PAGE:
As I type this, I can hear the sweetest little voice coming from a silent room where my boys are supposed to be sleeping. Quinn is fast asleep, but Tobias...nope, he's anything but asleep. Toby is my imaginative one. He will take anything--napkins, carrots, stickers, rocks, pens, wii remotes, etc--and have them become some sort of person or animal in his mind and have them talk to each other non-stop in a high pitched little voice. Right now he's doing just that and as much as I'd rather have him sleeping, today I'm choosing to savor what I'm hearing from that room instead of getting frustrated. Why? Because today I have been reminded again how fragile life is and how much we need to cherish our children.
I got an email today letting me know that one of the little boys, Kenold (in this picture), at the orphanage we are adopting from is loosing his battle with life. I do not know details, but I do know he has been in and out of the hospital since he came to ROH and today he is to the point that they are stopping treatment and letting him go home to Jesus. Hard stuff. Real stuff. Shouldn't have to be this way stuff. I am heartbroken for him, for Rachel the director, and for his adoptive parents. He should be going home to them and not to Jesus just yet...it shouldn't be his time. I had just posted the statistic where 50% of children under the age of 5 in Haiti die. I was naive in thinking the children at ROH would beat those odds 100%. With healthcare being how it is in the Haitian hospitals, it does not take much for these precious children to lose their chance at a better life. It is truly heartbreaking.
Just under 4 years ago Toby, himself, was the little boy who needed his life saved. Never for a moment did I question that the healthcare he was receiving would not be enough for him. When we took him to our doctor's office at a week old knowing something was wrong, but having no clue what, I did not doubt they would get to the bottom of the problem. Our doctor's office sent him to Goshen Hospital in a panic, Goshen sent him to Memorial in South Bend, Memorial gave us answers and sent him to Riley's Children Hospital in Indy, and Riley helped fix the problem. After getting stabled at Riley, Toby had surgery to correct a congenital heart defect called a coarctation of the aorta. A week later they sent us back home with a tiny, fragile baby boy with a scar on his back and a heart that would work again. It still amazes me. The truth is we came so close to losing him. I will never forget how many times before surgery the doctors at Riley told us how sick our little guy was but yet how much they were fighting to save him. I know God's healing hand was on Toby, but there is no doubt in my mind that God's healing hand was also using those doctors, nurses, and hospital staff to save our son's life.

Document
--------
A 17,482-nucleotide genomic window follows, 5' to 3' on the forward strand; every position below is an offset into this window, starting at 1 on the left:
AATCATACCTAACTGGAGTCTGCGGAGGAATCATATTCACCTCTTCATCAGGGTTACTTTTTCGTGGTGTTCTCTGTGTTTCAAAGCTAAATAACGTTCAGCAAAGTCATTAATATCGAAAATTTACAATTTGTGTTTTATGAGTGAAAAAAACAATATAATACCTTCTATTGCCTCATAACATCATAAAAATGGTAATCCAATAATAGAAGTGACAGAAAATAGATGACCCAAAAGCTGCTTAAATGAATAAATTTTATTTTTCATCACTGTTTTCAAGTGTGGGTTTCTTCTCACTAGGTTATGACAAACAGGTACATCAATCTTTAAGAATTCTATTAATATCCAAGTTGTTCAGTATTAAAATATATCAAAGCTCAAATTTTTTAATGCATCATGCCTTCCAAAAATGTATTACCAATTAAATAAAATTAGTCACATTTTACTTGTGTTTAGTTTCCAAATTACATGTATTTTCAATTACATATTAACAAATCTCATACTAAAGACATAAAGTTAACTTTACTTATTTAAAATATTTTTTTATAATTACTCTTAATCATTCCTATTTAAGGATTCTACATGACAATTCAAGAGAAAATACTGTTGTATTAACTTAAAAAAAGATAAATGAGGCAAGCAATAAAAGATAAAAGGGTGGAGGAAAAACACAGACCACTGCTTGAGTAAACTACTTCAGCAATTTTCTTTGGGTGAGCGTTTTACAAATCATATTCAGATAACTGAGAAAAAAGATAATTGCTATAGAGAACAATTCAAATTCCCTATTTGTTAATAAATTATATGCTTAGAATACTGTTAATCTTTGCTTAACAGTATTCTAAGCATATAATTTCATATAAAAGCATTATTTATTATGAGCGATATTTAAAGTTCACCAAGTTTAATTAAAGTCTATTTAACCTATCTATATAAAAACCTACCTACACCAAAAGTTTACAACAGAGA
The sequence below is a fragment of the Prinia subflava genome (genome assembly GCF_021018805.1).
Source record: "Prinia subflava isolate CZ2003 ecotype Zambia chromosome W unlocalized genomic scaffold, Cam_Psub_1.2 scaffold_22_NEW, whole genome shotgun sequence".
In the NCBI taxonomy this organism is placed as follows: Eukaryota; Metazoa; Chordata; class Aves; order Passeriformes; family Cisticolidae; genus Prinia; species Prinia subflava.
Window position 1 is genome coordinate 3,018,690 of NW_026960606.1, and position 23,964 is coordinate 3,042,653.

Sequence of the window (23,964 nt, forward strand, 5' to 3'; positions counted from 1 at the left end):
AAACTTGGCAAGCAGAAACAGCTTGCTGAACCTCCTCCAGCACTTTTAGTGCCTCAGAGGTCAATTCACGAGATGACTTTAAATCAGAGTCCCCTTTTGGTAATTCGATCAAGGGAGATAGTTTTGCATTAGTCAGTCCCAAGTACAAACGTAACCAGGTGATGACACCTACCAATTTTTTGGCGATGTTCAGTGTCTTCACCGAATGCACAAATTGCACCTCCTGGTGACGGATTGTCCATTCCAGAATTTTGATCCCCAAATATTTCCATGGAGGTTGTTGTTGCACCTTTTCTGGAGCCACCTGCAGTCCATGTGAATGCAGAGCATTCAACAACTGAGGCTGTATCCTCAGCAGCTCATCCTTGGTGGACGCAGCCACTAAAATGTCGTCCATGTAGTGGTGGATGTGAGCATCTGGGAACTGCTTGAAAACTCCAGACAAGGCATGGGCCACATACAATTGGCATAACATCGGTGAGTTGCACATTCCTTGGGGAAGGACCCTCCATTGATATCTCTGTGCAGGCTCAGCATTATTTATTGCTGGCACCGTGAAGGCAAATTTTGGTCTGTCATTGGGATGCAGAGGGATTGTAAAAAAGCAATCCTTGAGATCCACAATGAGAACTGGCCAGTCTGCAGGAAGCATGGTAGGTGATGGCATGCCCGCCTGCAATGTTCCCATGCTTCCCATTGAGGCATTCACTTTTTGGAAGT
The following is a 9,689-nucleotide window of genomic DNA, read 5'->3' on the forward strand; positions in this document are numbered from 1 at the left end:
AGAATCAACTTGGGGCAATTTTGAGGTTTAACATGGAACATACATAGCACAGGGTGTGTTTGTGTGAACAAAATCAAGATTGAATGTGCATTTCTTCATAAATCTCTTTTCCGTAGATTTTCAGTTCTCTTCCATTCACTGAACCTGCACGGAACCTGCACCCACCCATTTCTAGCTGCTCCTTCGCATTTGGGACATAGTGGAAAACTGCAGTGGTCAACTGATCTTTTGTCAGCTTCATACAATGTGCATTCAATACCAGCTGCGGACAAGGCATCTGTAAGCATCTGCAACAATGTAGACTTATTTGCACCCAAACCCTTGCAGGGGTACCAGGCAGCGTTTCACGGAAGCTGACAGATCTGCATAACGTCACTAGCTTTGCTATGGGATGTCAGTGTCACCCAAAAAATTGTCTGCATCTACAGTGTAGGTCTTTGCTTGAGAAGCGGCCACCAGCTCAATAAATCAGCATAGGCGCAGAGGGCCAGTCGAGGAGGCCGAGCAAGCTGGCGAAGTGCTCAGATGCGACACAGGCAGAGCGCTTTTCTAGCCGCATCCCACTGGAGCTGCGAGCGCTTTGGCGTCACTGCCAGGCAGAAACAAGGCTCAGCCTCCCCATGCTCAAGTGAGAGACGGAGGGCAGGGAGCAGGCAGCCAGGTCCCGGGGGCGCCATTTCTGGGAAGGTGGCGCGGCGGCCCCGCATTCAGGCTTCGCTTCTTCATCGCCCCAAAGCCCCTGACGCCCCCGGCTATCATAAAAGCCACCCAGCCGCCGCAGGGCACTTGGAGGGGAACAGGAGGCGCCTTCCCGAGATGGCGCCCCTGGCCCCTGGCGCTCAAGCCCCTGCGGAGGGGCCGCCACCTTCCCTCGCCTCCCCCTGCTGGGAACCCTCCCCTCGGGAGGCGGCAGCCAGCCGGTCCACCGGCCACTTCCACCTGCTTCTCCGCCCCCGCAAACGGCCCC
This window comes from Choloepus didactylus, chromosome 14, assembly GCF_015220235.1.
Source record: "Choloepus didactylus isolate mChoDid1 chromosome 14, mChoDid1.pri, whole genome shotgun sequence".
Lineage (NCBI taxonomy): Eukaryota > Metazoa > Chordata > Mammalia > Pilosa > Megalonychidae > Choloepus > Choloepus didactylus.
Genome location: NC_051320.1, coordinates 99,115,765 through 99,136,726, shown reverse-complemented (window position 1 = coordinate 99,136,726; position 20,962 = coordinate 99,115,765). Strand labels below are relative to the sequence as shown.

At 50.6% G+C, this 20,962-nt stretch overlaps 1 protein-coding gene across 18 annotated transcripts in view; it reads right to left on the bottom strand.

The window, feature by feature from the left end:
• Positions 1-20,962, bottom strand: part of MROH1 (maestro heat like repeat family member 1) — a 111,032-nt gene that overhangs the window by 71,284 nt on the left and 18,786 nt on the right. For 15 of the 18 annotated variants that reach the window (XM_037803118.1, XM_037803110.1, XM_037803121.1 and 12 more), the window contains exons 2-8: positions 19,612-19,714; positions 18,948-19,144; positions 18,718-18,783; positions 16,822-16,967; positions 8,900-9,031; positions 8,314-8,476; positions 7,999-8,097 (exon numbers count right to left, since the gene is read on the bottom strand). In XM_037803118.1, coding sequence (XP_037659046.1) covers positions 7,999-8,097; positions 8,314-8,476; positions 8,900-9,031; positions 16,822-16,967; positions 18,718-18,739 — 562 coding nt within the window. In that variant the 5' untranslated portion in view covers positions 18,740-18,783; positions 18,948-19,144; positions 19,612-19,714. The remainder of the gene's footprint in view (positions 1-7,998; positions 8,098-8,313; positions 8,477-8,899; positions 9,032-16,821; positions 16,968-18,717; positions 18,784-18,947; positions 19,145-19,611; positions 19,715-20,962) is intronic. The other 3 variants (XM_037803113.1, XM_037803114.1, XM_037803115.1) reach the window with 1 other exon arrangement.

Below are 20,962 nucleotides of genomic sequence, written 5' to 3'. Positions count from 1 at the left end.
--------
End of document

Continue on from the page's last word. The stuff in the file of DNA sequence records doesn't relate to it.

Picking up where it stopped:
It's out of those memories my heart aches for Kenold, who is not able to have the same kind of care in Haiti that Toby had here in Indiana. Oh how I wish we could have him here and save him. Oh how I wish Haiti could have the kind of healthcare that could save him. Reality is that I can't necessarily change that today...I can't save little Kenold's life today. But what can I do? I can pray for a God who is in the business of healing to be ever-present today in Kenold and I can do my part in trying to get another little child--a little girl we'll name Nora--out of Haiti and into a state where healthcare can make a difference throughout her life. Will you join me in those actions today? I would truly appreciate it.
A final note on Tobias...people occasionally ask how Toby is doing now and I'm grateful to report he is doing so well. He does still have a few heart issues they will continue to monitor throughout his life and take action on them only if needed. We will need to limit him from sports that include strength building and/or endurance running since these would cause more work on the heart and increased blood flow beyond what his heart may be able to handle well. Other than that, Toby is and will be a normal, active, ornery boy. We actually head back to South Bend next Friday morning for his annual ECHO and EKG. We will learn more then of how things are looking inside his heart, but from the outside we see no signs that make us think he's not doing fine. We are praying, as always, he will be cleared for another year. January 20th we will celebrate his 4th birthday!